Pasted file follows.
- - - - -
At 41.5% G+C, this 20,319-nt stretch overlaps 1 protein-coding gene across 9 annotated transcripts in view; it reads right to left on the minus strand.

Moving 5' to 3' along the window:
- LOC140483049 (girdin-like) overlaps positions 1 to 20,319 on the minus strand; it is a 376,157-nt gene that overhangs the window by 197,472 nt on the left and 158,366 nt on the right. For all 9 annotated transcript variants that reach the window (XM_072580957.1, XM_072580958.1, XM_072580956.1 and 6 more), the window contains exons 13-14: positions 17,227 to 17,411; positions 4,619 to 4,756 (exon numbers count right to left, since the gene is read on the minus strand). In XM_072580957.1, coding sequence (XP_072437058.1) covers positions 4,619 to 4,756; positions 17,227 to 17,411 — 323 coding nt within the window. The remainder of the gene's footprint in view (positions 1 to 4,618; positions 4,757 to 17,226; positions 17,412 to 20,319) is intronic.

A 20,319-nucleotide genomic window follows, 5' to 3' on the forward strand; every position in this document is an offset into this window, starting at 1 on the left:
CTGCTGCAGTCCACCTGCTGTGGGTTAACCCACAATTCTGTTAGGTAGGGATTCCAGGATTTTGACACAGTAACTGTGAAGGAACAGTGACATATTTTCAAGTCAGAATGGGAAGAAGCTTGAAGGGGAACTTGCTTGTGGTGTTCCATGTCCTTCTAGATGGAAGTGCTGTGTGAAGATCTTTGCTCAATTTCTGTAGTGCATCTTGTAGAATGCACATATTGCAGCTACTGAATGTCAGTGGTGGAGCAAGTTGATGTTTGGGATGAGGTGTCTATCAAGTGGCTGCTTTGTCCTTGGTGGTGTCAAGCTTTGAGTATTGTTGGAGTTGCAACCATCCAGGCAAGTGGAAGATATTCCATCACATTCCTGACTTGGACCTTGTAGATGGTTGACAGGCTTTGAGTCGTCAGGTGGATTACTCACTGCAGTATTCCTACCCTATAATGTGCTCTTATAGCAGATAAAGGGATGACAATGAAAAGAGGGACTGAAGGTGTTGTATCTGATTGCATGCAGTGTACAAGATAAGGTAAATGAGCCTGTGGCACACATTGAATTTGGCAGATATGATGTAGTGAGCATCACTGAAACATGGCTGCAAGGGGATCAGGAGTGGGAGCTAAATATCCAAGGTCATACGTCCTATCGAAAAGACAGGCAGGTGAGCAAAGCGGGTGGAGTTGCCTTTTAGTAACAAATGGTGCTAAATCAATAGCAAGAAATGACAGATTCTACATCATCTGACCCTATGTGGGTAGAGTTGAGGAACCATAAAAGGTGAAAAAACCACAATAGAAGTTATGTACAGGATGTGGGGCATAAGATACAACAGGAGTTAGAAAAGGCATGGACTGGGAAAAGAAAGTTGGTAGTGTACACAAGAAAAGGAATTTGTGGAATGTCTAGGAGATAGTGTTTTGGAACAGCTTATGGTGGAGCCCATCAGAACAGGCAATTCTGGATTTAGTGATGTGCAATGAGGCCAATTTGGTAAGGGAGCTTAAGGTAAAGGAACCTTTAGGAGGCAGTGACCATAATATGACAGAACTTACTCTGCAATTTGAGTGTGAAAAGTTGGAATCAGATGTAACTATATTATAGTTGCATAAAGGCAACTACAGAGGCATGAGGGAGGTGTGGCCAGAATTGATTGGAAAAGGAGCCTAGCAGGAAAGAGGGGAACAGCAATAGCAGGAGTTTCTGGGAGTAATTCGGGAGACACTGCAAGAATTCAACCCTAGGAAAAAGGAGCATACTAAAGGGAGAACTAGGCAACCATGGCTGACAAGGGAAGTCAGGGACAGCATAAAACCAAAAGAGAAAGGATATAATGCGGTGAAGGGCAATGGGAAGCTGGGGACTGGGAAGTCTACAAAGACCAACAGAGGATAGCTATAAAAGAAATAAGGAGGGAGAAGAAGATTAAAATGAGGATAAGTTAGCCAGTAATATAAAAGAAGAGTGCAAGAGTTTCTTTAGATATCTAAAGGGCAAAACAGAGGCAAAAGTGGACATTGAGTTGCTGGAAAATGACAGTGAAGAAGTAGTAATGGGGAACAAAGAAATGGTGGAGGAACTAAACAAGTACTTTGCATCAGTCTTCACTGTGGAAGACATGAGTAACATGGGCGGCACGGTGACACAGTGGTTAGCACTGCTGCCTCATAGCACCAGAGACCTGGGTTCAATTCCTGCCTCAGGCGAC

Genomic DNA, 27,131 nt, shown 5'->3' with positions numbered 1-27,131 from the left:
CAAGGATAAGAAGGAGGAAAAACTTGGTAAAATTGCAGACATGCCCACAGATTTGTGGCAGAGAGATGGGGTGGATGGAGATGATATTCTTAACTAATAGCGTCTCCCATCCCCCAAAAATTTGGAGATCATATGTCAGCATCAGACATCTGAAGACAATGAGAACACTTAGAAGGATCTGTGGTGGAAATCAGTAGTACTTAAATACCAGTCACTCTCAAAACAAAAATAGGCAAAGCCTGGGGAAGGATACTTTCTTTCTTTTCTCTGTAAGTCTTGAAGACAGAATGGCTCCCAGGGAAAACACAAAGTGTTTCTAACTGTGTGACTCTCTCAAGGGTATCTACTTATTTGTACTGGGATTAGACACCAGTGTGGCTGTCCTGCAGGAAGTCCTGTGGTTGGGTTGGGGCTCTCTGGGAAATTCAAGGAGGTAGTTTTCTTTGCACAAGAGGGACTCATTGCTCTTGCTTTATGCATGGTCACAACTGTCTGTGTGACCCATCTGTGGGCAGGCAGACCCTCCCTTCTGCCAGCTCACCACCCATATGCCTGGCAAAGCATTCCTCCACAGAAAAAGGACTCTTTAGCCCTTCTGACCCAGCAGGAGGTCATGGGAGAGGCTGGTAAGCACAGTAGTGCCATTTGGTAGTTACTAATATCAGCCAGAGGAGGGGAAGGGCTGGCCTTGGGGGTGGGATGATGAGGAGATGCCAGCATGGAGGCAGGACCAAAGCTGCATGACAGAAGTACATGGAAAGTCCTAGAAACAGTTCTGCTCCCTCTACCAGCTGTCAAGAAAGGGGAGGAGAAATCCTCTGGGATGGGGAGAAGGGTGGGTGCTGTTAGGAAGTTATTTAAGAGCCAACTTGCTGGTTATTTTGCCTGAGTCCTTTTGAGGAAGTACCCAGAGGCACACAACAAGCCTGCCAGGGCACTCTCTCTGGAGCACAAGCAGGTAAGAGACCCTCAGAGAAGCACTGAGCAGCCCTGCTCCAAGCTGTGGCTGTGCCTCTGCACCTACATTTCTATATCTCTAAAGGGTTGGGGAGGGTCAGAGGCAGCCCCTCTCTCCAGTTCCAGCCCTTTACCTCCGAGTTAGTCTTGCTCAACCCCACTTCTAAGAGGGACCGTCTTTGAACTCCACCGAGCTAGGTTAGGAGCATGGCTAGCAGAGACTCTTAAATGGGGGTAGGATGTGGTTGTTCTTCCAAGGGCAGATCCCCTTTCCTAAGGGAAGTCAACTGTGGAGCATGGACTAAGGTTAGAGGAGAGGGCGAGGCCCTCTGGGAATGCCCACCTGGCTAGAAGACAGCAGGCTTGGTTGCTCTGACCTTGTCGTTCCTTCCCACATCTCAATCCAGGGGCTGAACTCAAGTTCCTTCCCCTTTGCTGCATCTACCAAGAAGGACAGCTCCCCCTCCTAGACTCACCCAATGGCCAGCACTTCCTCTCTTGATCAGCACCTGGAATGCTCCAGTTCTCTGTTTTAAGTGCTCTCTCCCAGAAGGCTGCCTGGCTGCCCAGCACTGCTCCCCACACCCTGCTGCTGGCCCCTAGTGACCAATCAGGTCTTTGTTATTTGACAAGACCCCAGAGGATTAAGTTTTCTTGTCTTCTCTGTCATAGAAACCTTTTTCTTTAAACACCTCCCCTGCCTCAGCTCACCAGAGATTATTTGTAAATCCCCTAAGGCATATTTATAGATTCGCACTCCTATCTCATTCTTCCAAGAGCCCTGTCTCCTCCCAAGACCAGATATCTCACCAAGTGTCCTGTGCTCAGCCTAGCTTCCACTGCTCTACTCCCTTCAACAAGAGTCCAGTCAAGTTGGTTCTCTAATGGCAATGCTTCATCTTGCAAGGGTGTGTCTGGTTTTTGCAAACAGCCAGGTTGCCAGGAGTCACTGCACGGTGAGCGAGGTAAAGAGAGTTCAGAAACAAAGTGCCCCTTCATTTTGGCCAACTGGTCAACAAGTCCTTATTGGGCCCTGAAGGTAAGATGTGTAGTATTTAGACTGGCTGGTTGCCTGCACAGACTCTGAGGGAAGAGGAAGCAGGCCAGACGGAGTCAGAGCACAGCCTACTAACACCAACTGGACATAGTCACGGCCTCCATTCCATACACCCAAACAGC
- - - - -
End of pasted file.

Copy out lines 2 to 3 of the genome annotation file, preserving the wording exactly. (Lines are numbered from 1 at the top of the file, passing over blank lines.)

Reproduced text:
Moving 5' to 3' along the window:
- LOC140483049 (girdin-like) overlaps positions 1 to 20,319 on the minus strand; it is a 376,157-nt gene that overhangs the window by 197,472 nt on the left and 158,366 nt on the right. For all 9 annotated transcript variants that reach the window (XM_072580957.1, XM_072580958.1, XM_072580956.1 and 6 more), the window contains exons 13-14: positions 17,227 to 17,411; positions 4,619 to 4,756 (exon numbers count right to left, since the gene is read on the minus strand). In XM_072580957.1, coding sequence (XP_072437058.1) covers positions 4,619 to 4,756; positions 17,227 to 17,411 — 323 coding nt within the window. The remainder of the gene's footprint in view (positions 1 to 4,618; positions 4,757 to 17,226; positions 17,412 to 20,319) is intronic.